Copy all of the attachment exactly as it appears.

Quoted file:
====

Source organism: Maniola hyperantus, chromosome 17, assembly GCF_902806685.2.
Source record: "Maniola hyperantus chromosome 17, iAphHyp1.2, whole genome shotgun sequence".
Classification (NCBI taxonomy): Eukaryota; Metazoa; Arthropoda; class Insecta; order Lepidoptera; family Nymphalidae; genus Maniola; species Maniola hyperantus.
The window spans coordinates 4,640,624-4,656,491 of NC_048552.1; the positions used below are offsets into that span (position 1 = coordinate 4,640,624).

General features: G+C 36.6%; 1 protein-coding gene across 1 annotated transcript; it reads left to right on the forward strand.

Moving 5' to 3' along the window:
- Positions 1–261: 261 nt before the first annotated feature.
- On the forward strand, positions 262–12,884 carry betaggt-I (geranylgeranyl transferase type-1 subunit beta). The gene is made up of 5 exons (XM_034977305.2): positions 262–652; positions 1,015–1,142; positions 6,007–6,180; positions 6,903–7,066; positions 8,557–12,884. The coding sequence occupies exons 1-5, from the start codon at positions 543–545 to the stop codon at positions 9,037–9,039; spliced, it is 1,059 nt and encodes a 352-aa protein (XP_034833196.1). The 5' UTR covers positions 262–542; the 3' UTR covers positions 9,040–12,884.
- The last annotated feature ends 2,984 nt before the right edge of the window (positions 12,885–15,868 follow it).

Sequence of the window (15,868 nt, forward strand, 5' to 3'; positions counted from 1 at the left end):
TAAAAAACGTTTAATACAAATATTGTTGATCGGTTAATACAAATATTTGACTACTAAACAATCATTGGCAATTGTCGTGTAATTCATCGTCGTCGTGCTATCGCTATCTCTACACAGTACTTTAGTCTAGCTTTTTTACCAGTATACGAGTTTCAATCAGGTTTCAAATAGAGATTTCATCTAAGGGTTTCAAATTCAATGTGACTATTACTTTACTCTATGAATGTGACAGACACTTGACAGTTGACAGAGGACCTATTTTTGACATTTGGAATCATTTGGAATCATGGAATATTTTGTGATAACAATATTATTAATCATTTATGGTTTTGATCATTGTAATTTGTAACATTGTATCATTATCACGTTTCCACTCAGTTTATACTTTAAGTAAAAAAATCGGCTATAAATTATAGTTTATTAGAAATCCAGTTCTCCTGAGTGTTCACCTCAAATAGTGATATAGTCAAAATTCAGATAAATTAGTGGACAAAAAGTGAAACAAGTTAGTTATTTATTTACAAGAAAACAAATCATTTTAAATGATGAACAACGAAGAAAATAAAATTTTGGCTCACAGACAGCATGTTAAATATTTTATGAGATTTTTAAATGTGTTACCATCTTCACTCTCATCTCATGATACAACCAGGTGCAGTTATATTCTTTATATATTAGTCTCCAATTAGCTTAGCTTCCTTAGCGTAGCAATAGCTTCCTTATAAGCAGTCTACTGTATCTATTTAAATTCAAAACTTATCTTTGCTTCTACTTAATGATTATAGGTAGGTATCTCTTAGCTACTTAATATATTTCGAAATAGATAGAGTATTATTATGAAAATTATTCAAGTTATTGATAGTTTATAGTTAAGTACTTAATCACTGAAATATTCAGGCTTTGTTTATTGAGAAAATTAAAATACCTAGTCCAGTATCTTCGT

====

Source organism: Maniola hyperantus, chromosome 17, assembly GCF_902806685.2.
Source record: "Maniola hyperantus chromosome 17, iAphHyp1.2, whole genome shotgun sequence".
Classification (NCBI taxonomy): Eukaryota; Metazoa; Arthropoda; class Insecta; order Lepidoptera; family Nymphalidae; genus Maniola; species Maniola hyperantus.
The window spans coordinates 4,640,624-4,656,491 of NC_048552.1; the positions used below are offsets into that span (position 1 = coordinate 4,640,624).

General features: G+C 36.6%; 1 protein-coding gene across 1 annotated transcript; it reads left to right on the forward strand.

Moving 5' to 3' along the window:
- Positions 1–261: 261 nt before the first annotated feature.
- On the forward strand, positions 262–12,884 carry betaggt-I (geranylgeranyl transferase type-1 subunit beta). The gene is made up of 5 exons (XM_034977305.2): positions 262–652; positions 1,015–1,142; positions 6,007–6,180; positions 6,903–7,066; positions 8,557–12,884. The coding sequence occupies exons 1-5, from the start codon at positions 543–545 to the stop codon at positions 9,037–9,039; spliced, it is 1,059 nt and encodes a 352-aa protein (XP_034833196.1). The 5' UTR covers positions 262–542; the 3' UTR covers positions 9,040–12,884.
- The last annotated feature ends 2,984 nt before the right edge of the window (positions 12,885–15,868 follow it).

Sequence of the window (15,868 nt, forward strand, 5' to 3'; positions counted from 1 at the left end):
TAAAAAACGTTTAATACAAATATTGTTGATCGGTTAATACAAATATTTGACTACTAAACAATCATTGGCAATTGTCGTGTAATTCATCGTCGTCGTGCTATCGCTATCTCTACACAGTACTTTAGTCTAGCTTTTTTACCAGTATACGAGTTTCAATCAGGTTTCAAATAGAGATTTCATCTAAGGGTTTCAAATTCAATGTGACTATTACTTTACTCTATGAATGTGACAGACACTTGACAGTTGACAGAGGACCTATTTTTGACATTTGGAATCATTTGGAATCATGGAATATTTTGTGATAACAATATTATTAATCATTTATGGTTTTGATCATTGTAATTTGTAACATTGTATCATTATCACGTTTCCACTCAGTTTATACTTTAAGTAAAAAAATCGGCTATAAATTATAGTTTATTAGAAATCCAGTTCTCCTGAGTGTTCACCTCAAATAGTGATATAGTCAAAATTCAGATAAATTAGTGGACAAAAAGTGAAACAAGTTAGTTATTTATTTACAAGAAAACAAATCATTTTAAATGATGAACAACGAAGAAAATAAAATTTTGGCTCACAGACAGCATGTTAAATATTTTATGAGATTTTTAAATGTGTTACCATCTTCACTCTCATCTCATGATACAACCAGGTGCAGTTATATTCTTTATATATTAGTCTCCAATTAGCTTAGCTTCCTTAGCGTAGCAATAGCTTCCTTATAAGCAGTCTACTGTATCTATTTAAATTCAAAACTTATCTTTGCTTCTACTTAATGATTATAGGTAGGTATCTCTTAGCTACTTAATATATTTCGAAATAGATAGAGTATTATTATGAAAATTATTCAAGTTATTGATAGTTTATAGTTAAGTACTTAATCACTGAAATATTCAGGCTTTGTTTATTGAGAAAATTAAAATACCTAGTCCAGTATCTTCGT